Uncover the significance of adrenal dehydroepiandrosterone (DHEA)

DHEA becomes a source of estrogens and androgens after menopause via steroidogenesis10

After menopause, all estrogens and androgens are made locally from DHEA in peripheral tissues10

Premenopause

KEY: ACTH = adrenocorticotropic hormone; CRH = corticotropin-releasing hormone; DHT = dihydrotestosterone; E2 = estradiol; LH = luteinizing hormone; GnRH = gonadotropin-releasing hormone

Reproduced from Labrie. 2010.10

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Before menopause, in addition to estrogens secreted by the ovary, DHEA is secreted by the adrenal glands and converted into androgens and/or estrogens10

Postmenopause

KEY: ACTH = adrenocorticotropic hormone; CRH = corticotropin-releasing hormone; DHT = dihydrotestosterone; E2 = estradiol; GnRH = gonadotropin-releasing hormone

After menopause, since the ovaries stop producing estrogens, the adrenals are the primary source of DHEA for the local formation of estrogens and androgens in the vagina.10

.

Effect of DHEA on vaginal wall tissues

Estrogens and androgens, made locally from adrenal DHEA, are active in all three layers of the vagina9

Preclinical data demonstrated their activities in a mammalian model9,19

  • Induced mucification of the epithelium (first layer) or superficial layer of the vaginal mucosa10
  • Increased density of collagen fibers in the second layer (lamina propria): major component of the vaginal wall9,10
  • Stimulated muscular third layer10
  • Increased estrogen receptor alpha in lamina propria and muscularis19
  • Increased vaginal weight9
  • Enhanced nerve sensitivity via androgenic action of DHEA9

Marked decline in DHEA during aging10,20

Decreasing DHEA decreases local androgen and estrogen production in tissues with cell-specific STEROIDOGENIC enzymes10

Reproduced from Labrie. 2010.10

  • Maximal values of DHEA are present at the age of 3010
  • At menopause, DHEA has decreased by an average of 60% along with androgens and estrogens10

Reduced DHEA levels are often insufficient to maintain the vaginal wall epithelium—and can contribute to dyspareunia.18

Learn how postmenopausal dyspareunia affects sexual health

References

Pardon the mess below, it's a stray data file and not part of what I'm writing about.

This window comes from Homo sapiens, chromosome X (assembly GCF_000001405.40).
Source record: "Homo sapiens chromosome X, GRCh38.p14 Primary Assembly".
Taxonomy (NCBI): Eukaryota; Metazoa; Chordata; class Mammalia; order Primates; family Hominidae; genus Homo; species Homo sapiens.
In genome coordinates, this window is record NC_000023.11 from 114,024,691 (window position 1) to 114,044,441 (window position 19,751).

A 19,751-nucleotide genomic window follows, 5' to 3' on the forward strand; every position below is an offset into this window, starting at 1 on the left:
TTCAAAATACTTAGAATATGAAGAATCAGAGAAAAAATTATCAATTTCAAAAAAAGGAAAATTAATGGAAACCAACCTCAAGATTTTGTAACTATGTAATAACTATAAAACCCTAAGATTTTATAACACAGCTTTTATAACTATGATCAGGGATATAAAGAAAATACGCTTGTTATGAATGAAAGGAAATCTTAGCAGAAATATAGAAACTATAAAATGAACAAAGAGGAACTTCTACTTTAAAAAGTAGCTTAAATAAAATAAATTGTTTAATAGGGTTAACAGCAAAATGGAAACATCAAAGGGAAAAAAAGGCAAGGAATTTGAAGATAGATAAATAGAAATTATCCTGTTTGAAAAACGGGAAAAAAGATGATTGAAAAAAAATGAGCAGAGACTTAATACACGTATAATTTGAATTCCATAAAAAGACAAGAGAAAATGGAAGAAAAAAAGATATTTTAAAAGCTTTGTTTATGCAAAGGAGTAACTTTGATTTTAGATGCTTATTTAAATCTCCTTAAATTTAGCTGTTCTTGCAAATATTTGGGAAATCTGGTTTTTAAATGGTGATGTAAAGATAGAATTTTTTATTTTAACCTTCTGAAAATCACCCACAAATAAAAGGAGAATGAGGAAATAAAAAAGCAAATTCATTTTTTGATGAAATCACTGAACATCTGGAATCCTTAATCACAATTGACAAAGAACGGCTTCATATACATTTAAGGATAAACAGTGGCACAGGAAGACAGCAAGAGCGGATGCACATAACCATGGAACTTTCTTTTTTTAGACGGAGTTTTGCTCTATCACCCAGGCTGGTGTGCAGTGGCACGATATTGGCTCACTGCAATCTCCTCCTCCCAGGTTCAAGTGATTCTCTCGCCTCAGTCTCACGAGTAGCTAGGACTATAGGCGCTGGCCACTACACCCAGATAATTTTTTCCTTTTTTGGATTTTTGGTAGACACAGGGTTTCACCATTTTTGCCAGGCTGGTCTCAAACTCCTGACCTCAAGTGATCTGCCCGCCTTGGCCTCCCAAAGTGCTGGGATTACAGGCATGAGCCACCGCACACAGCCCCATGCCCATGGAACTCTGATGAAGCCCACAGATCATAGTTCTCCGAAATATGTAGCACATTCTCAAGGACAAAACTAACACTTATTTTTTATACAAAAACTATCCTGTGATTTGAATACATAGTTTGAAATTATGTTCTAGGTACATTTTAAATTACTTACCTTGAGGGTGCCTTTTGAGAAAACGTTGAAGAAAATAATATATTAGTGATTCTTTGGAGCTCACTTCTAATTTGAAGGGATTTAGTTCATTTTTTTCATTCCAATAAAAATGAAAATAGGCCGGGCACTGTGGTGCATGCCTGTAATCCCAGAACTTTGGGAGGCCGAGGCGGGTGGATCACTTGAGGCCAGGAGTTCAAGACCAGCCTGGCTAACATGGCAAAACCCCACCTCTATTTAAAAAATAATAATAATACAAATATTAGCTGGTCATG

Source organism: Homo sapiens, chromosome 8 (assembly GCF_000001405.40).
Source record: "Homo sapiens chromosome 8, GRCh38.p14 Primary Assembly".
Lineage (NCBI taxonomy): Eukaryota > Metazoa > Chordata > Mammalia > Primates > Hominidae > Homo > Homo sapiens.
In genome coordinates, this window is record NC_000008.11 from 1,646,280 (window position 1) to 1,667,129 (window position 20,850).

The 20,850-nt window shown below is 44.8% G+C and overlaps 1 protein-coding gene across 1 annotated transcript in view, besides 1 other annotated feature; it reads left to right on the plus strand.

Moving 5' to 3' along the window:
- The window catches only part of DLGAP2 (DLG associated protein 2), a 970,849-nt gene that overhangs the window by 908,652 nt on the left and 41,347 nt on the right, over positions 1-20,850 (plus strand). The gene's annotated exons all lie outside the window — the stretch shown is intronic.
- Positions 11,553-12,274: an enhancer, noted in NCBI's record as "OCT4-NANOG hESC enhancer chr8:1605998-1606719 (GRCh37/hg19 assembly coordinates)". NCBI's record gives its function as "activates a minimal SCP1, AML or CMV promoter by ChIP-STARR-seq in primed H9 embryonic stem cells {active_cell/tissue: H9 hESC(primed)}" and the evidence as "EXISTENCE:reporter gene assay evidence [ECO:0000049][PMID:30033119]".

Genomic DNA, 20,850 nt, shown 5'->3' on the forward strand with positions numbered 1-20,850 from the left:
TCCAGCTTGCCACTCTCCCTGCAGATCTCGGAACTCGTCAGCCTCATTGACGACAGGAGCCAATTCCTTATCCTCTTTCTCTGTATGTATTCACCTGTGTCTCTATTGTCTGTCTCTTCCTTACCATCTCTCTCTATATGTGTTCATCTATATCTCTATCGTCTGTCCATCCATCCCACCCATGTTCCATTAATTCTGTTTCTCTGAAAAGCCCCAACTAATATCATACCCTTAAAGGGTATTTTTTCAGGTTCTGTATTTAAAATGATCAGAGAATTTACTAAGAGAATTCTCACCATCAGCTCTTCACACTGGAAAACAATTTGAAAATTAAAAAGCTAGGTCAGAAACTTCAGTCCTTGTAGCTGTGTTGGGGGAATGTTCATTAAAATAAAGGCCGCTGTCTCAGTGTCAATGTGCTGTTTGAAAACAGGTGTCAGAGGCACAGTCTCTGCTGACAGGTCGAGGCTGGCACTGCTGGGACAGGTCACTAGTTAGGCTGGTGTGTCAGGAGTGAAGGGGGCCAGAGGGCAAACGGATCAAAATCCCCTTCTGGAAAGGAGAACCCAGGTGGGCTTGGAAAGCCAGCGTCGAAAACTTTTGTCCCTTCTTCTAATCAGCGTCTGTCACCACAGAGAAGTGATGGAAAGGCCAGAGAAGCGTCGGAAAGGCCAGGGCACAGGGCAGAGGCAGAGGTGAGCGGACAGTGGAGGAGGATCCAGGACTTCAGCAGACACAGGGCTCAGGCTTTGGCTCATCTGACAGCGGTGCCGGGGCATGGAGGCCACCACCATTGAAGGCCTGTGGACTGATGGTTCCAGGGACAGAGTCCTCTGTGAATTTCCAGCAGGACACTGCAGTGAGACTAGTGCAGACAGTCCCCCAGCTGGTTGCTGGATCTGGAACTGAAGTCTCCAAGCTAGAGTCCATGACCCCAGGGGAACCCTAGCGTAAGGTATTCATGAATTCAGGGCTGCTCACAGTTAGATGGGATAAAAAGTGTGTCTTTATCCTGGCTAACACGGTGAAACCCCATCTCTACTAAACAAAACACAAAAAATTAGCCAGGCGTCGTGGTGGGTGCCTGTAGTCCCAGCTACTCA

1. Nappi RE, Kingsberg S, Maamari R, Simon J. The CLOSER (CLarifying Vaginal Atrophy’s Impact On Sex and Relationships) survey: implications of vaginal discomfort in postmenopausal women and in male partners. J Sex Med. 2013;10(9):2232-2241. 2. Berger L, El-Alfy M, Martel C, Labrie F. Effects of dehydroepiandrosterone, Premarin and Acolbifene on histomorphology and sex steroid receptors in the rat vagina. J Steroid Biochem Mol Biol. 2005;96(2):201-215. 3. Goldstein I, Dicks B, Kim NN, Hartzell R. Multidisciplinary overview of vaginal atrophy and associated genitourinary symptoms in postmenopausal women. Sex Med. 2013;1(2):44-53. 4. Goldstein I. Female sexual function and dysfunction. In: Raz S, Rodriguez L, eds. Female Urology. 3rd ed. Philaelphia, PA: Saundes Elsevier;2008:505-524. 5. Goldstein I. Recognizing and treating urogenital atrophy in postmenopausal women. J Womens Health (Larchmt). 2010;19(3):425-432. 6. Jannini EA, d’Amanti G, Lenzi A. Histology and immunohistochemical studies of female genital tissue. In: Goldstein I, Meston CM, Davis S, Traish A, eds. Women’s Sexual Function and Dysfunction: Study, Diagnosis, and Treatment. Boca Raton, FL: CRC Press;2005:125-133. 7. Mac Bride MB, Rhodes DJ, Shuster LT. Vulvovaginal atrophy. Mayo Clin Proc. 2010;85(1):87-94. 8. Management of symptomatic vulvovaginal atrophy: 2013 position statement of The North American Menopause Society. Menopause. 2013;20(9):888-902. 9. Labrie F, Martel C, Pelletier G. Is vulvovaginal atrophy due to a lack of both estrogens and androgens? Menopause. 2017;24(4):452-461. 10. Labrie F. DHEA after menopause: sole source of sex steroids and potential sex steroid deficiency treatment. Menopause Manag. 2010;19:14-24. 11. Castelo-Branco C, Cancelo MJ, Villero J, Nohales F, Juliá MD. Management of post-menopausal vaginal atrophy and atrophic vaginitis. Maturitas. 2005;52(Suppl 1):S46-S52. 12. Wysocki S, Kingsberg S, Krychman M. Management of vaginal atrophy: implications from the REVIVE Survey. Clin Med Insights Reprod Health. 2014;8:23-30. 13. Semmelink HJ, de Wilde PC, van Houwelingen JC, Vooijs GP. Histomorphometric study of the lower urogenital tract in pre- and post-menopausal women. Cytometry. 1990;11(6):700-707. 14. Sturdee DW, Panay N; International Menopause Society Writing Group. Recommendations for the management of postmenopausal vaginal atrophy. Climacteric. 2010;13(6):509-522. 15. American College of Obstetricians and Gynecologists Committee on Practice Bulletins-Gynecology. ACOG Practice Bulletin No. 119: Female sexual dysfunction. Obstet Gynecol. 2011;117(4):996-1007. Reaffirmed 2015. 16. Labrie F, Bélanger A, Pelletier G, Martel C, Archer DF, Utian WH. Science of intracrinology in postmenopausal women. Menopause. 2017 Jan 16. doi: 10.1097/GME.0000000000000808. 17. Archer DF, Labrie F, Bouchard C, et al; VVA Prasterone Group. Treatment of pain at sexual activity (dyspareunia) with intravaginal dehydroepiandrosterone (prasterone). Menopause. 2015;22(9):950-963. 18. Labrie F, Archer DF, Koltun W, et al; VVA Prasterone Research Group. Efficacy of intravaginal dehydroepiandrosterone (DHEA) on moderate to severe dyspareunia and vaginal dryness, symptoms of vulvovaginal atrophy, and of the genitourinary syndrome of menopause. Menopause. 2016;23(3):243-256. 19. Berger L, El-Alfy M, Labrie F. Effects of intravaginal dehydroepiandrosterone on vaginal histomorphology, sex steroid receptor expression and cell proliferation in the rat. J Steroid Biochem Mol Biol. 2008;109(1-2):67-80. 20. Labrie F, Luu-The V, Labrie C, Simard J. DHEA and its transformation into androgens and estrogens in peripheral target tissues: intracrinology. Front Neuroendocrinol. 2001;22(3):185-212. 21. Portman DJ, Gass ML; Vulvovaginal Atrophy Terminology Consensus Conference Panel. Genitourinary syndrome of menopause: new terminology for vulvovaginal atrophy from the International Society for the Study of Women’s Sexual Health and the North American Menopause Society. Maturitas. 2014;79(3):349-354. 22. Galinsky AM, Waite LJ. Sexual activity and psychological health as mediators of the relationship between physical health and marital quality. J Gerontol B Psychol Sci Soc Sci. 2014;69(3):482-492.